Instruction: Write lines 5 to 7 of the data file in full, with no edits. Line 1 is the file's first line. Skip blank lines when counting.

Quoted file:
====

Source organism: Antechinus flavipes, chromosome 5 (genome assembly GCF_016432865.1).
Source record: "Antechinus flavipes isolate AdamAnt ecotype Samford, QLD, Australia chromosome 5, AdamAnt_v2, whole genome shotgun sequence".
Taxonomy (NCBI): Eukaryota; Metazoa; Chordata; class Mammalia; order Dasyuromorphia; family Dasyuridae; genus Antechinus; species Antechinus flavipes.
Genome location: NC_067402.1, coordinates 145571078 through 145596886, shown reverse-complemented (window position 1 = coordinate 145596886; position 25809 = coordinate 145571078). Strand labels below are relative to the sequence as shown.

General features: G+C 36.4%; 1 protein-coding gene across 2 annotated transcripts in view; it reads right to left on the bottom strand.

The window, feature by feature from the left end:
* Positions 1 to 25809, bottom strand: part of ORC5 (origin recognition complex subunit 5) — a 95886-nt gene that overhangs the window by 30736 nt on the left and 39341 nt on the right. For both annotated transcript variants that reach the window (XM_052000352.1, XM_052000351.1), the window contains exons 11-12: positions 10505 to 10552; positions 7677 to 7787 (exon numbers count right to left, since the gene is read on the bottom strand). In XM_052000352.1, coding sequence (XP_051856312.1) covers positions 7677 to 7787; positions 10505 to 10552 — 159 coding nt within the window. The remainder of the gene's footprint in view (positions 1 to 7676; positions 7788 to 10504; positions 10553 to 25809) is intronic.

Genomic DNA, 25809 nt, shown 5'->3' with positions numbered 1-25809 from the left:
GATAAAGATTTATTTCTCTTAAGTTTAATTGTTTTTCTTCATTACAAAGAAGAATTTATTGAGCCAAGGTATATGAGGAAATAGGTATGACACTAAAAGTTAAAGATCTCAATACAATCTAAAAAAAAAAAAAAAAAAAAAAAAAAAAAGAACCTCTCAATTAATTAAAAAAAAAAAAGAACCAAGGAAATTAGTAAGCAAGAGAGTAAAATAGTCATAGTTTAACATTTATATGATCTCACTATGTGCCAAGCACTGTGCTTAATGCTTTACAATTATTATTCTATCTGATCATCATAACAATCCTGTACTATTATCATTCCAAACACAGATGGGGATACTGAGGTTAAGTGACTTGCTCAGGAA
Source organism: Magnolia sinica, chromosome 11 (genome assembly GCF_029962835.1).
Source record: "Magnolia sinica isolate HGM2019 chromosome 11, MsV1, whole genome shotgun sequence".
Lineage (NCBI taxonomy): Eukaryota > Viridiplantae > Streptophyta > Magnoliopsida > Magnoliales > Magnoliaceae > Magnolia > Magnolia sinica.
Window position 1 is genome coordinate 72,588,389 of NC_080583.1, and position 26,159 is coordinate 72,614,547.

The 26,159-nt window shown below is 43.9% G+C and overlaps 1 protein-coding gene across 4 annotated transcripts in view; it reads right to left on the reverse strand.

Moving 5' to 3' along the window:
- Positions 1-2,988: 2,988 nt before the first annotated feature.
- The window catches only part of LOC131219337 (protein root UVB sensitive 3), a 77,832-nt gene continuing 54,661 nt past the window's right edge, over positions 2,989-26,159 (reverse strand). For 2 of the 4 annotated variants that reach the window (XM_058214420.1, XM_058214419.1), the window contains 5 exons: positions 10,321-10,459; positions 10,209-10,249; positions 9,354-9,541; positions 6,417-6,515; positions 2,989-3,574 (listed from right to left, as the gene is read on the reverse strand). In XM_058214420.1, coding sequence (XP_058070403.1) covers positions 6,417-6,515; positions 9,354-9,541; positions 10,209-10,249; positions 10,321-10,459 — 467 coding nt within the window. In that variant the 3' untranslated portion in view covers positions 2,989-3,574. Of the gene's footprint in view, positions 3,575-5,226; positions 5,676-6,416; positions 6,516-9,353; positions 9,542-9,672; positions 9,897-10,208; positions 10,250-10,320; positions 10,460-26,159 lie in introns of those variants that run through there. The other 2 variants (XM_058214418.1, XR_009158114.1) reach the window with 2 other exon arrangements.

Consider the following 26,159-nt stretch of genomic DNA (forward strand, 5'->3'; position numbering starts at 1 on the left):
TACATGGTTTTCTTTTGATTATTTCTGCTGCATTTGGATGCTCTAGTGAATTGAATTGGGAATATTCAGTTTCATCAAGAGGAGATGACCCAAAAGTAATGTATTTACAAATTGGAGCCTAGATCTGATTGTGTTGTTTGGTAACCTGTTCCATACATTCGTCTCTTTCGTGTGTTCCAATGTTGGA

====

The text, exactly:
General features: G+C 36.4%; 1 protein-coding gene across 2 annotated transcripts in view; it reads right to left on the bottom strand.

The window, feature by feature from the left end:
* Positions 1 to 25809, bottom strand: part of ORC5 (origin recognition complex subunit 5) — a 95886-nt gene that overhangs the window by 30736 nt on the left and 39341 nt on the right. For both annotated transcript variants that reach the window (XM_052000352.1, XM_052000351.1), the window contains exons 11-12: positions 10505 to 10552; positions 7677 to 7787 (exon numbers count right to left, since the gene is read on the bottom strand). In XM_052000352.1, coding sequence (XP_051856312.1) covers positions 7677 to 7787; positions 10505 to 10552 — 159 coding nt within the window. The remainder of the gene's footprint in view (positions 1 to 7676; positions 7788 to 10504; positions 10553 to 25809) is intronic.